During my first couple of years of keeping a boat on England's beautiful but expensive South Coast I kept my boat in a marina up the Hamble River. The Hamble, a tributary of Southampton Water
, is an ancient and traditional center of yachting with maybe a dozen marinas
and thousands if not tens of thousands of boats -- an amazing and wonderful place for a sailor. Henry V's flagship was built here in the 15th century, and John Moody built his boatyard here in the early 19th century. I was very happy in the marina which now occupies the site of the old Moody boatyard, but the downside was cost -- I was spending $20,000 a year.
So last spring when my lease
was up I didn't renew. Between cruises in April and May, I left the boat on the Hamble River visitor pontoon. Then I got lucky and was given a series of sublet berths on midriver pontoons owned by the Crown Estate. No walkon access, no power, and no water
-- but the cost was $500 a month and I loved being on the boat on this mooring
-- beautiful salt
marshes on either side -- it was like being at anchor
, rather than in a big boat parking lot. Still in your berth, you're already cruising
But during the winter it is really nice to have electrical
power so you can run some heaters inside in case of a hard freeze. I was made an extraordinary offer for a berth at Cowes for even less than $500 a month, and prorated daily. Electricity and wifi
included! Now Cowes is on the Isle of Wight, across the Solent from the mouth of Southampton
Water. I figured it would be a PITA to get back and forth from, but pulled the trigger anyway. In late November I cancelled my sublease in the Hamble and moved the boat to Cowes.
How much I have enjoyed it here! It is not a PITA to get to. Instead of renting
a car, I now take the train (or the bus if from Heathrow) to Southampton and hop on the Red Jet ferry
, which whisks you to Cowes from the Town Quay at Southampton at 40 knots (it's one of those crazy Australian built high powered catamarans), making the trip in 22 minutes. The ferry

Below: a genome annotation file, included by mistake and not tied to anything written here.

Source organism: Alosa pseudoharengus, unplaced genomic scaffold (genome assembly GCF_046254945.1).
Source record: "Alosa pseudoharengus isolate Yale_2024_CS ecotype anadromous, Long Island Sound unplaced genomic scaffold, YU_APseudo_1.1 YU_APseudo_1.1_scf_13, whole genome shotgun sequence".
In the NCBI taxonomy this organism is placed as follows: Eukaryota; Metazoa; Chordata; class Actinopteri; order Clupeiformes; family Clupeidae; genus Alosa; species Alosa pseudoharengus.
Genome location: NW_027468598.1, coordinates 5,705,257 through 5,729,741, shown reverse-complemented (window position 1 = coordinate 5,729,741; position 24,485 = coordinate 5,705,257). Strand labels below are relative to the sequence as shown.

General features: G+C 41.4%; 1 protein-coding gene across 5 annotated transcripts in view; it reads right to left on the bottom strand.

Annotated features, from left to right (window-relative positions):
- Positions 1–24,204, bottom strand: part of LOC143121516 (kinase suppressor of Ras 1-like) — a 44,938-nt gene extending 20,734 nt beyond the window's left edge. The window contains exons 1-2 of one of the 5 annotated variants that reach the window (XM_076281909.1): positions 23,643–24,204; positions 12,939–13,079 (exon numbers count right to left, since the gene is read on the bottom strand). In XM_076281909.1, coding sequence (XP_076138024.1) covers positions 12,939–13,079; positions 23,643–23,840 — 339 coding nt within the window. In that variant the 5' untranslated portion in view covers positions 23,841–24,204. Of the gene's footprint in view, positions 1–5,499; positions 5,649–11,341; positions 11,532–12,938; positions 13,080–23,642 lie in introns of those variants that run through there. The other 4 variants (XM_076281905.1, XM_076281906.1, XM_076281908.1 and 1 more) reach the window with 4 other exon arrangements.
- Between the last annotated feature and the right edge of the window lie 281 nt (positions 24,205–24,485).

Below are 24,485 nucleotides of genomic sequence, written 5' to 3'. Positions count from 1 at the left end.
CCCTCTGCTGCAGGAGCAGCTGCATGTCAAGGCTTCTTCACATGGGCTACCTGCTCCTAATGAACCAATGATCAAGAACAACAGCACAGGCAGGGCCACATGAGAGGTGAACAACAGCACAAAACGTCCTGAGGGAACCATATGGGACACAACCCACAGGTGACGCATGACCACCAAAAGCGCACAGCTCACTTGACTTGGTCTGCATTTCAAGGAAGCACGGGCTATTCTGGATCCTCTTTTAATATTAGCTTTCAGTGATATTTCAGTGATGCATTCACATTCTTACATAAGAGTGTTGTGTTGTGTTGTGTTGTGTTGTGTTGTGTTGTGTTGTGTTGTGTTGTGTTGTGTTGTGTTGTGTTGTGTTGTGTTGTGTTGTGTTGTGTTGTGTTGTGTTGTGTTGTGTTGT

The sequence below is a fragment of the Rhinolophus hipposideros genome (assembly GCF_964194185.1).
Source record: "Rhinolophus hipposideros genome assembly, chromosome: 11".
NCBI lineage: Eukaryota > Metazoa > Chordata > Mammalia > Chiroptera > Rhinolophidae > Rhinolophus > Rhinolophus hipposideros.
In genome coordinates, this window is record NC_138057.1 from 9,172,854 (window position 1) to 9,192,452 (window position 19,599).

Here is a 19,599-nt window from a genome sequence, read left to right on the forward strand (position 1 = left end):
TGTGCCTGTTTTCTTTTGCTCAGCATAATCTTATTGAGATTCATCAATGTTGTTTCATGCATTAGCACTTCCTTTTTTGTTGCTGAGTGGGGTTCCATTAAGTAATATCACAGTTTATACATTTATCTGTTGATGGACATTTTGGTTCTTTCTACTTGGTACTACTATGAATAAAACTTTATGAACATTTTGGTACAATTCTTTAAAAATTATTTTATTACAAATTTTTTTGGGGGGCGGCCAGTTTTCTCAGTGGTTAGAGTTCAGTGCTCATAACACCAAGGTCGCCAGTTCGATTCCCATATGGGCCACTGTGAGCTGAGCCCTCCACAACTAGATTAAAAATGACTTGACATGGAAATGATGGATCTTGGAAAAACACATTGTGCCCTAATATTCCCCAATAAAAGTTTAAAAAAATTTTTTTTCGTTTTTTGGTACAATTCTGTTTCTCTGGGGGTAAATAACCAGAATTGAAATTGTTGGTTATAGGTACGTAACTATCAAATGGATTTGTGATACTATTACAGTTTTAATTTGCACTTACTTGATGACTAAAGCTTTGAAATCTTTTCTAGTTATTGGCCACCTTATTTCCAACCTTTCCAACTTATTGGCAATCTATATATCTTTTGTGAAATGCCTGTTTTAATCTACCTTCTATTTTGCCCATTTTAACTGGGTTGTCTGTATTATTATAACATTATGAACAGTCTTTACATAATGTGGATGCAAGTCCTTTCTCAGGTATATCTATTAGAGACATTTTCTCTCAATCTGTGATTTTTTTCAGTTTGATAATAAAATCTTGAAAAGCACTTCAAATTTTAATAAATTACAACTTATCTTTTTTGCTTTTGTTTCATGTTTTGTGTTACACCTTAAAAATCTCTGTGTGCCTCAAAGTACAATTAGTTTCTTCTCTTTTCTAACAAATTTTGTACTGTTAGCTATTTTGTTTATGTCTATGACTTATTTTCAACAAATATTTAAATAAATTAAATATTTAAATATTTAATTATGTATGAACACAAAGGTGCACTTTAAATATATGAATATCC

terminal is a 5 minute walk to my boat. So door to door from London is less than two hours, and I don't need a rental car as I did on the Hamble.
I was supposed to be on a week-long winter cruise
right now, but my young crewman had some last minute problems in his life and stood me up. So instead I am spending the time on the boat working through a list of things to do, and enjoying life in Cowes. The Cowes marina is right in the center of West Cowes, directly off the high street. So the whole life of the town is just steps away. I have not cooked a single
meal on board so far because the pub food
is so good and so cheap
, and it is so pleasant to sit somewhere in the evening.
It would be a sin not to go up the Medina in the dinghy
for an evening at the legendary Folly Inn, but there are so many nice places right here . . .
Oddly, there is not a decent chandlery
, at least not on this side of Cowes (I haven't been to East Cowes yet). There are dozens of shops selling sailing clothing
, but precious little actual gear
. This can be remedied by a quick blast across the Solent in the dinghy
(here having a RIB
with 25 horsepower outboard
proves its worth) in calm weather
. On the other hand, rigging
, sailmakers, and all kinds of other specialized services are on every streetcorner.
And Cowes has one thing infinitely precious to a person tinkering on a sailboat -- a real old-fashioned ironmonger. Nothing like modern chain stores, with a stupid selection of Chinese-made cr*p. But a vast storehouse of all kinds of odd metal bits in every conceivable form, plus tools and all kinds of household items, all carefully selected by the knowledgeable proprietor. Need a battery
hydrometer? No problem. A pop-riveter? Four types of professional grade riveters. I can't imagine how they make enough money
to stay in business -- all that inventory . . .
The only downside is that swell from the Solent somehow gets into the marina here, which is, as a result, a "rolly anchorage".